|Publication number||US5052008 A|
|Application number||US 07/403,534|
|Publication date||Sep 24, 1991|
|Filing date||Sep 6, 1989|
|Priority date||Jan 6, 1988|
|Also published as||CN1017114B, CN1034289A, DE3856396D1, DE3856396T2, EP0397691A1, EP0397691A4, EP0397691B1, US5101293, WO1989006451A1|
|Publication number||07403534, 403534, US 5052008 A, US 5052008A, US-A-5052008, US5052008 A, US5052008A|
|Inventors||Peter C. Kemeny|
|Original Assignee||Australian Telecommunications Corporation|
|Export Citation||BiBTeX, EndNote, RefMan|
|Patent Citations (1), Referenced by (14), Classifications (9), Legal Events (9)|
|External Links: USPTO, USPTO Assignment, Espacenet|
ri =r1 exp (jφ1)
r0 =r2 exp (φ2)
Nb <Nr (It) if Na <Nr (It).
Nb >Nr (It) if Na >Nr (It).
The invention relates to the field of lasers.
Current injection lasers having Fabry-Perot, distributed feedback, or distributed Bragg reflection type resonators are known. Generally, however, they are inconvenient to form requiring formation of mirror facets by cleaving or etching.
An object of the invention is to provide a current injection laser which may be placed anywhere on a single crystal substrate, and which may be readily formed.
In one aspect, the invention provides a current injection laser comprising structure defining a single crystal substrate, having some refractive index, on which are positioned, in succession, an inner reflector formed by a first set of epitaxial single crystal layers, a resonator layer, an outside reflector formed by a second set of epitaxial single crystal layers, at least one part of said structure, being of one or more of the inside reflector, substrate and resonator layer, being electrically conductive and of either p-type or n-type conductivity, at least another part of said structure, being one or more of the outside reflector and resonator layer, being made electrically conductive and being of either n-type or p-type conductivity, but of different conductivity type to said one part, said structure further including first and second electrically conductive means making ohmic contact respectively to said one part and said another part of said structure whereby to enable, by application of electrical potential to said electrically conductive means, an electrical current to flow through said structure to cause it to generate coherent light by laser action, said layers comprising the reflectors being such that a compositional periodicity having optical thickness of λ/2 or an odd multiple thereof is achieved, where λ is the wavelength of light so generated, the thickness d of the resonator layer being defined by the following relationship: ##EQU1## where λm is a possible operating wavelength, Nr (It) is the refractive index of the resonator layer at current It, being the current through the laser at the threshold of lasing, and φ1 and φ2 are defined by the following relationships:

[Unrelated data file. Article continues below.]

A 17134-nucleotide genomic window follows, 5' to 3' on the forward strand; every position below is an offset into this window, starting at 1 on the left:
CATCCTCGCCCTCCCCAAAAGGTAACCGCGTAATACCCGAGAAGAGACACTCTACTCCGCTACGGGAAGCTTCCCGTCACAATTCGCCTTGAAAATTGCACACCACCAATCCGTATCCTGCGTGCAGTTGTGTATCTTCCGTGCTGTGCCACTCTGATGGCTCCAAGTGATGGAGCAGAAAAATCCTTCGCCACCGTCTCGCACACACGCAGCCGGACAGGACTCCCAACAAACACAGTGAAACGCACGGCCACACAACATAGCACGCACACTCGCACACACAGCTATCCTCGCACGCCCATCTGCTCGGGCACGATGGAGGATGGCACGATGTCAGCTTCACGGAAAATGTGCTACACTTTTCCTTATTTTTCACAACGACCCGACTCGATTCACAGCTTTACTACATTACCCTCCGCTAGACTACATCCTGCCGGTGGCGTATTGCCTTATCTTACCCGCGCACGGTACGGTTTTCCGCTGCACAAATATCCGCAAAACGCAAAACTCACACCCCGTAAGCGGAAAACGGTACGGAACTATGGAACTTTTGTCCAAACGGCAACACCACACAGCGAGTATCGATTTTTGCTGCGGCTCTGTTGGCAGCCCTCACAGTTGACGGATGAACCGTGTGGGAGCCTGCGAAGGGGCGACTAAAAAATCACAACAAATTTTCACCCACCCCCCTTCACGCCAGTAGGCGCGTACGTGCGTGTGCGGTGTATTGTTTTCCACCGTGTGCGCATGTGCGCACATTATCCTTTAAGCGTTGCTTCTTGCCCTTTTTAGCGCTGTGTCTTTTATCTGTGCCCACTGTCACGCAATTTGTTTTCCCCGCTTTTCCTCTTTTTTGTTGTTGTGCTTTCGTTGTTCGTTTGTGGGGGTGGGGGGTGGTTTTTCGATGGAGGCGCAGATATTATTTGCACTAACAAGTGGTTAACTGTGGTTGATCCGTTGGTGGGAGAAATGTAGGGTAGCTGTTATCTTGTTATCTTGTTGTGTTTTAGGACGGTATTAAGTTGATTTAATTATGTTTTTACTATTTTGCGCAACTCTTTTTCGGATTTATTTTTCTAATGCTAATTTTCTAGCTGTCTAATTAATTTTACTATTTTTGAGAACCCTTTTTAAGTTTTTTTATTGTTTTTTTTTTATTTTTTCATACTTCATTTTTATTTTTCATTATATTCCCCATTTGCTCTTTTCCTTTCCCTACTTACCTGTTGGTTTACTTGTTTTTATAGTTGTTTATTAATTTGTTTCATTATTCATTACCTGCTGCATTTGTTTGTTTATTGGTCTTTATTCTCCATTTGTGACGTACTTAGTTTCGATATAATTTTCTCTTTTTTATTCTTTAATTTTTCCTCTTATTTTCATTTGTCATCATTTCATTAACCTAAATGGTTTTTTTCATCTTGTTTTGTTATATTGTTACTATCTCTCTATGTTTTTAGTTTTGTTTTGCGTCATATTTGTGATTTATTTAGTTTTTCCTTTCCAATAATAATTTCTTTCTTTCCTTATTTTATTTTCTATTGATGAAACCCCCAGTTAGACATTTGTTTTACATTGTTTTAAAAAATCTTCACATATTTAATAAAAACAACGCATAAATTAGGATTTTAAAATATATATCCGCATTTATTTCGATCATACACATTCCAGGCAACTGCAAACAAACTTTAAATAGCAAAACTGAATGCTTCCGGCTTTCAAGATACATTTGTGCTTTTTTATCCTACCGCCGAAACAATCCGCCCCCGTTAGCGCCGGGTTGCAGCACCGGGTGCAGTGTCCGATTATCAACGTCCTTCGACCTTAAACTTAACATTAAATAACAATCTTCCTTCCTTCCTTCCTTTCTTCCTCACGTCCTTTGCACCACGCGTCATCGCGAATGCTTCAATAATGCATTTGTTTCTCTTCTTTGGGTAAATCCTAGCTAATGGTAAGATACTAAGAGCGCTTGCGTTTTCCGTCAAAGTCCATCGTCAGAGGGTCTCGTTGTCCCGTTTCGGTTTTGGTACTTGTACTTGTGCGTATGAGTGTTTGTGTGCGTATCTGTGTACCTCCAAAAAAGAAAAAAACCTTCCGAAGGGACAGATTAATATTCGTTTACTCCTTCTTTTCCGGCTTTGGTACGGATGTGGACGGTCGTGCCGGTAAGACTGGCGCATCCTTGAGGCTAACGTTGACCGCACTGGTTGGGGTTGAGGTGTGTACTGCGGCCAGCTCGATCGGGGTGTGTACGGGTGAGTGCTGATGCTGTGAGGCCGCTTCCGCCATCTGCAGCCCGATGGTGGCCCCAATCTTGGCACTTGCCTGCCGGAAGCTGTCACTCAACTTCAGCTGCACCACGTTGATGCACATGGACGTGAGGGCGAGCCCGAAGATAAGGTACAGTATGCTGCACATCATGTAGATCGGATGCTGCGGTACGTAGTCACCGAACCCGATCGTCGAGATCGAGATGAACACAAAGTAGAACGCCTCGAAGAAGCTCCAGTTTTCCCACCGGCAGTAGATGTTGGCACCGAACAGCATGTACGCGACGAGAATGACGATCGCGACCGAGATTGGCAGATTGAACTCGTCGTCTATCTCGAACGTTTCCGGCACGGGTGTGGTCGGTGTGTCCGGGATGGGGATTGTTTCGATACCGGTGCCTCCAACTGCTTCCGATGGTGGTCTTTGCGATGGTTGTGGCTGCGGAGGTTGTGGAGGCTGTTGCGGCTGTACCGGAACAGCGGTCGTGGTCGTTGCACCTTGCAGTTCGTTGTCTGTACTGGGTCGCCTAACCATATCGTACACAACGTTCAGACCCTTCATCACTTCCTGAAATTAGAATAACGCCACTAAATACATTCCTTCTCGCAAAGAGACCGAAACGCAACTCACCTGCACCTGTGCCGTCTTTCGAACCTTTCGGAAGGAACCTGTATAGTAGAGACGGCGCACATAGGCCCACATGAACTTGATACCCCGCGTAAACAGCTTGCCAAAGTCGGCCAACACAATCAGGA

ri =r1 exp (jφ1)
where r1 is the magnitude of reflectance of layers comprised in the inner reflector, and φ1 is the phase shift on such reflectance.
ro =r2 exp (jφ2)
where r2 is the magnitude of reflectance of layers in the outer reflector, and φ2 is the phase shift on such reflectance, the laser being characterized in that m has a value in the range 0 to 10, m can be varied over said range to optimize the laser characteristics, namely, threshold currently density and response time, for the particular application. The most appropriate value of m for a given application will depend on the details of the embodiment of the laser device including the materials employed, physical dimensions, cladding, passivation, design of external driving circuitry and operating temperature.
It has been found that, by selection of m in the range indicated, efficient operation can be obtained.
In one embodiment, the aforementioned compositional periodicity is achieved by appropriate selection of the layers in the reflector as having suitable thickness, substantially 1/4λ, and as having alternating high and low refractive indices. In an alternative embodiment the composition and hence the refractive index of the reflector can be varied in a continuous or piece-wise manner.